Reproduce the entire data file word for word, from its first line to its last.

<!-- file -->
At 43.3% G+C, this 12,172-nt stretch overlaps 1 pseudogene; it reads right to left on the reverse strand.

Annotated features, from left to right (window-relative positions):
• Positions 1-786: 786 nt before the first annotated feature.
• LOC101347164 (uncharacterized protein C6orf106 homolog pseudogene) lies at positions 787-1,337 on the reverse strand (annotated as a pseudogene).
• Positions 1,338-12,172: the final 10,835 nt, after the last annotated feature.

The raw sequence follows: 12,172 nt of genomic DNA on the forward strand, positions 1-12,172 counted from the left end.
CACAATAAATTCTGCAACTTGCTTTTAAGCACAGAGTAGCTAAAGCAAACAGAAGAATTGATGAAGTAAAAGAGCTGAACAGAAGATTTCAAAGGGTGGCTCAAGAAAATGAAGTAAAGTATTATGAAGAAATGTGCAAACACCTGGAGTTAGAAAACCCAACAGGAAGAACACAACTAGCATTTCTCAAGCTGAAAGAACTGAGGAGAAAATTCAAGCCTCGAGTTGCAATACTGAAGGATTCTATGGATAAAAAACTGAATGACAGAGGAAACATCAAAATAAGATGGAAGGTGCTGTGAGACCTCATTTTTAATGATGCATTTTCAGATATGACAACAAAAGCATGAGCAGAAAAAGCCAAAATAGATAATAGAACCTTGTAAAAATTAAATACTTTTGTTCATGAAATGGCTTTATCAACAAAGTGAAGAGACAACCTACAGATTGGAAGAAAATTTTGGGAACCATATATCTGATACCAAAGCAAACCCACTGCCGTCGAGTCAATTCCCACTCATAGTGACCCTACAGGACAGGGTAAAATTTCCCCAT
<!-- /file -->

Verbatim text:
At 43.3% G+C, this 12,172-nt stretch overlaps 1 pseudogene; it reads right to left on the reverse strand.

Annotated features, from left to right (window-relative positions):
• Positions 1-786: 786 nt before the first annotated feature.
• LOC101347164 (uncharacterized protein C6orf106 homolog pseudogene) lies at positions 787-1,337 on the reverse strand (annotated as a pseudogene).
• Positions 1,338-12,172: the final 10,835 nt, after the last annotated feature.

The raw sequence follows: 12,172 nt of genomic DNA on the forward strand, positions 1-12,172 counted from the left end.
CACAATAAATTCTGCAACTTGCTTTTAAGCACAGAGTAGCTAAAGCAAACAGAAGAATTGATGAAGTAAAAGAGCTGAACAGAAGATTTCAAAGGGTGGCTCAAGAAAATGAAGTAAAGTATTATGAAGAAATGTGCAAACACCTGGAGTTAGAAAACCCAACAGGAAGAACACAACTAGCATTTCTCAAGCTGAAAGAACTGAGGAGAAAATTCAAGCCTCGAGTTGCAATACTGAAGGATTCTATGGATAAAAAACTGAATGACAGAGGAAACATCAAAATAAGATGGAAGGTGCTGTGAGACCTCATTTTTAATGATGCATTTTCAGATATGACAACAAAAGCATGAGCAGAAAAAGCCAAAATAGATAATAGAACCTTGTAAAAATTAAATACTTTTGTTCATGAAATGGCTTTATCAACAAAGTGAAGAGACAACCTACAGATTGGAAGAAAATTTTGGGAACCATATATCTGATACCAAAGCAAACCCACTGCCGTCGAGTCAATTCCCACTCATAGTGACCCTACAGGACAGGGTAAAATTTCCCCAT